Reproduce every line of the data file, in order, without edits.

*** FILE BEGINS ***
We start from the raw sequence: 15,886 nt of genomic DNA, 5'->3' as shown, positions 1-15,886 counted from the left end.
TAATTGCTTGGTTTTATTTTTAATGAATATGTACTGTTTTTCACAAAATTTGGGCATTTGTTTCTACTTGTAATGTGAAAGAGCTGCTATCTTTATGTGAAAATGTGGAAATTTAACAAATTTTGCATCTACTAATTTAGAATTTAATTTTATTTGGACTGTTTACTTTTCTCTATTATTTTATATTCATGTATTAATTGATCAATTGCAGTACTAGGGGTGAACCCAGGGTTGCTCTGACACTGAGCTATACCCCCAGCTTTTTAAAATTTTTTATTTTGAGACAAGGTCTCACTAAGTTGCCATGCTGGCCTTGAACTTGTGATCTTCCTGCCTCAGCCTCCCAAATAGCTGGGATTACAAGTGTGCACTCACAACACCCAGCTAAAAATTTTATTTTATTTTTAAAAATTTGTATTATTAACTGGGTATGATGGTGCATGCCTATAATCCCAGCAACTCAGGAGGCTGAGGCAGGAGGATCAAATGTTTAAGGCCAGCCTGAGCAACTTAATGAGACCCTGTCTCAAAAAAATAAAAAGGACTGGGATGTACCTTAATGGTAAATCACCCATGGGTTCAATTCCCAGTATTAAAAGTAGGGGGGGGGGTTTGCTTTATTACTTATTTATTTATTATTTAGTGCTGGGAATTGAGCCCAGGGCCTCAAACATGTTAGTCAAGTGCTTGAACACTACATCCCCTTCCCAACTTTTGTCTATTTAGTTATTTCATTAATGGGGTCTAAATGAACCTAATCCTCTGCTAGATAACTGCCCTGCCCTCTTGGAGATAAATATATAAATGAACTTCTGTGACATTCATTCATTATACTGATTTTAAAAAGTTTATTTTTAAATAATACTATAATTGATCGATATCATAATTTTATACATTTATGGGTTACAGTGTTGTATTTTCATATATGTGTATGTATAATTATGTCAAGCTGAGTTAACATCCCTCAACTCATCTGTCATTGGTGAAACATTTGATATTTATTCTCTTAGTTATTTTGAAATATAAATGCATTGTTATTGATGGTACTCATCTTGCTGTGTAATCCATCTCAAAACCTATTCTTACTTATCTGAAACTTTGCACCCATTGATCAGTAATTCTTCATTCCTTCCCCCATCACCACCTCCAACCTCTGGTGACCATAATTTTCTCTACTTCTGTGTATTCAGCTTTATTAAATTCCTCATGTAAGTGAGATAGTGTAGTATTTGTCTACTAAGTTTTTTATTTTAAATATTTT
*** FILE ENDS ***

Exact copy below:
We start from the raw sequence: 15,886 nt of genomic DNA, 5'->3' as shown, positions 1-15,886 counted from the left end.
TAATTGCTTGGTTTTATTTTTAATGAATATGTACTGTTTTTCACAAAATTTGGGCATTTGTTTCTACTTGTAATGTGAAAGAGCTGCTATCTTTATGTGAAAATGTGGAAATTTAACAAATTTTGCATCTACTAATTTAGAATTTAATTTTATTTGGACTGTTTACTTTTCTCTATTATTTTATATTCATGTATTAATTGATCAATTGCAGTACTAGGGGTGAACCCAGGGTTGCTCTGACACTGAGCTATACCCCCAGCTTTTTAAAATTTTTTATTTTGAGACAAGGTCTCACTAAGTTGCCATGCTGGCCTTGAACTTGTGATCTTCCTGCCTCAGCCTCCCAAATAGCTGGGATTACAAGTGTGCACTCACAACACCCAGCTAAAAATTTTATTTTATTTTTAAAAATTTGTATTATTAACTGGGTATGATGGTGCATGCCTATAATCCCAGCAACTCAGGAGGCTGAGGCAGGAGGATCAAATGTTTAAGGCCAGCCTGAGCAACTTAATGAGACCCTGTCTCAAAAAAATAAAAAGGACTGGGATGTACCTTAATGGTAAATCACCCATGGGTTCAATTCCCAGTATTAAAAGTAGGGGGGGGGGTTTGCTTTATTACTTATTTATTTATTATTTAGTGCTGGGAATTGAGCCCAGGGCCTCAAACATGTTAGTCAAGTGCTTGAACACTACATCCCCTTCCCAACTTTTGTCTATTTAGTTATTTCATTAATGGGGTCTAAATGAACCTAATCCTCTGCTAGATAACTGCCCTGCCCTCTTGGAGATAAATATATAAATGAACTTCTGTGACATTCATTCATTATACTGATTTTAAAAAGTTTATTTTTAAATAATACTATAATTGATCGATATCATAATTTTATACATTTATGGGTTACAGTGTTGTATTTTCATATATGTGTATGTATAATTATGTCAAGCTGAGTTAACATCCCTCAACTCATCTGTCATTGGTGAAACATTTGATATTTATTCTCTTAGTTATTTTGAAATATAAATGCATTGTTATTGATGGTACTCATCTTGCTGTGTAATCCATCTCAAAACCTATTCTTACTTATCTGAAACTTTGCACCCATTGATCAGTAATTCTTCATTCCTTCCCCCATCACCACCTCCAACCTCTGGTGACCATAATTTTCTCTACTTCTGTGTATTCAGCTTTATTAAATTCCTCATGTAAGTGAGATAGTGTAGTATTTGTCTACTAAGTTTTTTATTTTAAATATTTT